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This book presents a comparative analysis of the judiciary in the Islamic, Jewish and Zoroastrian legal systems. It compares postulations of legal theory to legal practice in order to show that social practice can diverge significantly from religious and legal principles. It thus provides a greater understanding of the real functions of religion in these legal systems, regardless of the dogmatic positions of the religions themselves. The judiciary is the focus of the study as it is the judge who is obliged to administer to legal texts while having to consider social realities being sometimes at variance with religious ethics and legal rules deriving from them.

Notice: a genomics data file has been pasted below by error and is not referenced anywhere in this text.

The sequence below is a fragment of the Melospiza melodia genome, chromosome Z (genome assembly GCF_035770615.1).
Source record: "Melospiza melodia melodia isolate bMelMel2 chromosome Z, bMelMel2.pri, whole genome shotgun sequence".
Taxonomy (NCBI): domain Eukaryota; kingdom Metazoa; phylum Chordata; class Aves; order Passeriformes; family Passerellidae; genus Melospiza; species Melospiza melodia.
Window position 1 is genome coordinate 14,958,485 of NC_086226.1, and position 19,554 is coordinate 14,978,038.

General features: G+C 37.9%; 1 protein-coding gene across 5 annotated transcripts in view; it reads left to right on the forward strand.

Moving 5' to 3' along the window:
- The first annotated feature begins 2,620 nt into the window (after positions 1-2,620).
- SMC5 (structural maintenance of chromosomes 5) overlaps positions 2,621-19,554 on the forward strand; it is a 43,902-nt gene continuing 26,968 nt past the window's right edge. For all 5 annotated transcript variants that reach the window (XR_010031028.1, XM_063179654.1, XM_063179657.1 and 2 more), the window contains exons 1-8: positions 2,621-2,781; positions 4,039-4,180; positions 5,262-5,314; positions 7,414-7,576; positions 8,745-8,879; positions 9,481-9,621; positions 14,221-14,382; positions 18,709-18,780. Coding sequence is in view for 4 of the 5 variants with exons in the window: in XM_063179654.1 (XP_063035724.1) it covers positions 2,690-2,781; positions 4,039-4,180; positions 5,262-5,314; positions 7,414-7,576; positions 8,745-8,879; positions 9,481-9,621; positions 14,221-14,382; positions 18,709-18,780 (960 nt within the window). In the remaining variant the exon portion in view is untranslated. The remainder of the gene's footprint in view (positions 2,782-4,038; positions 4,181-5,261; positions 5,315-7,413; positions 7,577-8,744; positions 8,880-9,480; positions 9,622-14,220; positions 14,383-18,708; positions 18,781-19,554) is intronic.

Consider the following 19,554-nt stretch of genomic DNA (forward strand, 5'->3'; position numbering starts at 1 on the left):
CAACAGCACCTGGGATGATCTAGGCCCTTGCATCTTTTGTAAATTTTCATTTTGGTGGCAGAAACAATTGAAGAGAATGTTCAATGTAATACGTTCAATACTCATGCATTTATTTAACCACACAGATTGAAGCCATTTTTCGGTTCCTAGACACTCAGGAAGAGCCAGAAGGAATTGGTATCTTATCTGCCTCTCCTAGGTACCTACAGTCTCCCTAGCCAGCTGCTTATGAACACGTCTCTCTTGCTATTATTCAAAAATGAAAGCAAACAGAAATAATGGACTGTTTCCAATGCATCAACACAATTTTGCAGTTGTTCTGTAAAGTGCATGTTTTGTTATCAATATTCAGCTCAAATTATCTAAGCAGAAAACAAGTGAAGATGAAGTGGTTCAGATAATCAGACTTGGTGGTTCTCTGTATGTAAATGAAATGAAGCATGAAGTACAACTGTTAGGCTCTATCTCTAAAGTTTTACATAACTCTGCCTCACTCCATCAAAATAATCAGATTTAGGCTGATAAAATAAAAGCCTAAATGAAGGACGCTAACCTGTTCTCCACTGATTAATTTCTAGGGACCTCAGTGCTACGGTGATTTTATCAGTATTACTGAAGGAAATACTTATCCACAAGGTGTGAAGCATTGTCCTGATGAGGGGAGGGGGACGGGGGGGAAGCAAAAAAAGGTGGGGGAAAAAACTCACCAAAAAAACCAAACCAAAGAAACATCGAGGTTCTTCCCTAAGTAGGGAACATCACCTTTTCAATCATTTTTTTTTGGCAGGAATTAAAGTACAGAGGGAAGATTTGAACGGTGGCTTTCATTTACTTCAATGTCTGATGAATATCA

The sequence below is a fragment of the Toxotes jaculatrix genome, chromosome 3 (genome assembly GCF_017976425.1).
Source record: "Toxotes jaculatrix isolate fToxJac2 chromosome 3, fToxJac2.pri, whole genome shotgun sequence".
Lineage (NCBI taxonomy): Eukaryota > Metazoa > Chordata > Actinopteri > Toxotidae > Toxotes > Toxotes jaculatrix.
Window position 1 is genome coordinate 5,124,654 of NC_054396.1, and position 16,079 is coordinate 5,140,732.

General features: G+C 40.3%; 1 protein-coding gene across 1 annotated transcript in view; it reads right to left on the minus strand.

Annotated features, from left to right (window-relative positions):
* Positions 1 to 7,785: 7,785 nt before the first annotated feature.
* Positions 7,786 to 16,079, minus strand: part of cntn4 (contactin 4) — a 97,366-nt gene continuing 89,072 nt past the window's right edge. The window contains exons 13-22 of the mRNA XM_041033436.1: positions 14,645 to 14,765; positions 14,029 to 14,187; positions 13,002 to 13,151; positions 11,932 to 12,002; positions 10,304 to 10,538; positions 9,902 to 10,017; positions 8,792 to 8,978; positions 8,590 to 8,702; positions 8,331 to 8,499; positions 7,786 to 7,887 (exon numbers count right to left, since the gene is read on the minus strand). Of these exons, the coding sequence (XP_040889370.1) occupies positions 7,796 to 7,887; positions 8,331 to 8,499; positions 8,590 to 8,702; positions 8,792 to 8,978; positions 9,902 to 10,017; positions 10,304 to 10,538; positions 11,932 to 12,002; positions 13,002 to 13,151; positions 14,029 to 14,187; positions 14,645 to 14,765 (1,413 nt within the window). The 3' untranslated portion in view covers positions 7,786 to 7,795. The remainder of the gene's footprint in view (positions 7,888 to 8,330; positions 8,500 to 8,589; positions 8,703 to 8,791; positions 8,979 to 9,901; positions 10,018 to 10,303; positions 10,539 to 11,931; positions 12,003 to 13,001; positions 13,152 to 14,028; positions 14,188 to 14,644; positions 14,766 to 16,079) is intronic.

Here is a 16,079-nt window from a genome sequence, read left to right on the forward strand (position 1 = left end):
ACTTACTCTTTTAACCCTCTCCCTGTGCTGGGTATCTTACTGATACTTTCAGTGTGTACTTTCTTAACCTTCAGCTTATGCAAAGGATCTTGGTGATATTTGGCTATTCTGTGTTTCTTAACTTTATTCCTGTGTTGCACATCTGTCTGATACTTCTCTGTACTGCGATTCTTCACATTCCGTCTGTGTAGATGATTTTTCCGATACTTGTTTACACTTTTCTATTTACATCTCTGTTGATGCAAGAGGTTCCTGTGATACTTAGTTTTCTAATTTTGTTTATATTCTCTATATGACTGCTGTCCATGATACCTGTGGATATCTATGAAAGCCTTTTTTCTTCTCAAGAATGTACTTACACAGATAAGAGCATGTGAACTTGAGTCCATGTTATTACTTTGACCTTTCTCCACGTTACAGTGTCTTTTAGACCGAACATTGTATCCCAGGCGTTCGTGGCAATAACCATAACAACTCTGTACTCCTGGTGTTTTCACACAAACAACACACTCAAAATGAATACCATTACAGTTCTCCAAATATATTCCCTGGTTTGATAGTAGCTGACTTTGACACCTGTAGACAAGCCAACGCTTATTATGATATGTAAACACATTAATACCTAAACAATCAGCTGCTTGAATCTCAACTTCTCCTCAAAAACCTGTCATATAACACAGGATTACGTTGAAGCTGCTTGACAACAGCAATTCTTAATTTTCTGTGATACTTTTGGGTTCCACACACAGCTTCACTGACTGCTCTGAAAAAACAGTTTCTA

This book fills a gap in the literature examining Islamic, Jewish and Zoroastrian law and as such will open new possibilities for further studies in the field of comparative law. It will be a valuable resource for those working in the areas of comparative law, law and religion, law and society, and legal anthropology.

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